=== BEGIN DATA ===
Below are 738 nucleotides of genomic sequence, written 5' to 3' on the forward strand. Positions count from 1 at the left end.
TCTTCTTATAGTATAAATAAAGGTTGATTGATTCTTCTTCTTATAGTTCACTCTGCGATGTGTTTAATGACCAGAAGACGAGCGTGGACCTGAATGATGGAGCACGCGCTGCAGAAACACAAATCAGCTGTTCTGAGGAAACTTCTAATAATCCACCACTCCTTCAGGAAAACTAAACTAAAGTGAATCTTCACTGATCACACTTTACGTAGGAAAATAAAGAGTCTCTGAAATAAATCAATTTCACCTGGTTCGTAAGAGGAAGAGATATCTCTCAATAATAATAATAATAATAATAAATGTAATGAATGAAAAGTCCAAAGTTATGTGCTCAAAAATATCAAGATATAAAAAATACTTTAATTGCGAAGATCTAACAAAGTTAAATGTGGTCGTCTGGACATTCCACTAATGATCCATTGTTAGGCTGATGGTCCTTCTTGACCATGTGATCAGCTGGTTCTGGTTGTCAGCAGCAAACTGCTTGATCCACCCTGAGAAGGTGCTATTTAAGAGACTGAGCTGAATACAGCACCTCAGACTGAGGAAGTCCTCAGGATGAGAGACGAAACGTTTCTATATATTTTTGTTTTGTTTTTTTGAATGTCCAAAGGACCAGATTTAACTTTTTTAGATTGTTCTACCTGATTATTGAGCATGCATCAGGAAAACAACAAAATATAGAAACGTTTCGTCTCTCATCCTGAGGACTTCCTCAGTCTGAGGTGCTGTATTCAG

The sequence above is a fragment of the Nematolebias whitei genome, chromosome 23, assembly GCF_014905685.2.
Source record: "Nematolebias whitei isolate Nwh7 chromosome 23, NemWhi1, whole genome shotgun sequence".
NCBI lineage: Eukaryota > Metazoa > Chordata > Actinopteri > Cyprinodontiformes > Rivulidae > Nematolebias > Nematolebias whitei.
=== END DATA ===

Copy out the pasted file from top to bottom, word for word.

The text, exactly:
Below are 738 nucleotides of genomic sequence, written 5' to 3' on the forward strand. Positions count from 1 at the left end.
TCTTCTTATAGTATAAATAAAGGTTGATTGATTCTTCTTCTTATAGTTCACTCTGCGATGTGTTTAATGACCAGAAGACGAGCGTGGACCTGAATGATGGAGCACGCGCTGCAGAAACACAAATCAGCTGTTCTGAGGAAACTTCTAATAATCCACCACTCCTTCAGGAAAACTAAACTAAAGTGAATCTTCACTGATCACACTTTACGTAGGAAAATAAAGAGTCTCTGAAATAAATCAATTTCACCTGGTTCGTAAGAGGAAGAGATATCTCTCAATAATAATAATAATAATAATAAATGTAATGAATGAAAAGTCCAAAGTTATGTGCTCAAAAATATCAAGATATAAAAAATACTTTAATTGCGAAGATCTAACAAAGTTAAATGTGGTCGTCTGGACATTCCACTAATGATCCATTGTTAGGCTGATGGTCCTTCTTGACCATGTGATCAGCTGGTTCTGGTTGTCAGCAGCAAACTGCTTGATCCACCCTGAGAAGGTGCTATTTAAGAGACTGAGCTGAATACAGCACCTCAGACTGAGGAAGTCCTCAGGATGAGAGACGAAACGTTTCTATATATTTTTGTTTTGTTTTTTTGAATGTCCAAAGGACCAGATTTAACTTTTTTAGATTGTTCTACCTGATTATTGAGCATGCATCAGGAAAACAACAAAATATAGAAACGTTTCGTCTCTCATCCTGAGGACTTCCTCAGTCTGAGGTGCTGTATTCAG

The sequence above is a fragment of the Nematolebias whitei genome, chromosome 23, assembly GCF_014905685.2.
Source record: "Nematolebias whitei isolate Nwh7 chromosome 23, NemWhi1, whole genome shotgun sequence".
NCBI lineage: Eukaryota > Metazoa > Chordata > Actinopteri > Cyprinodontiformes > Rivulidae > Nematolebias > Nematolebias whitei.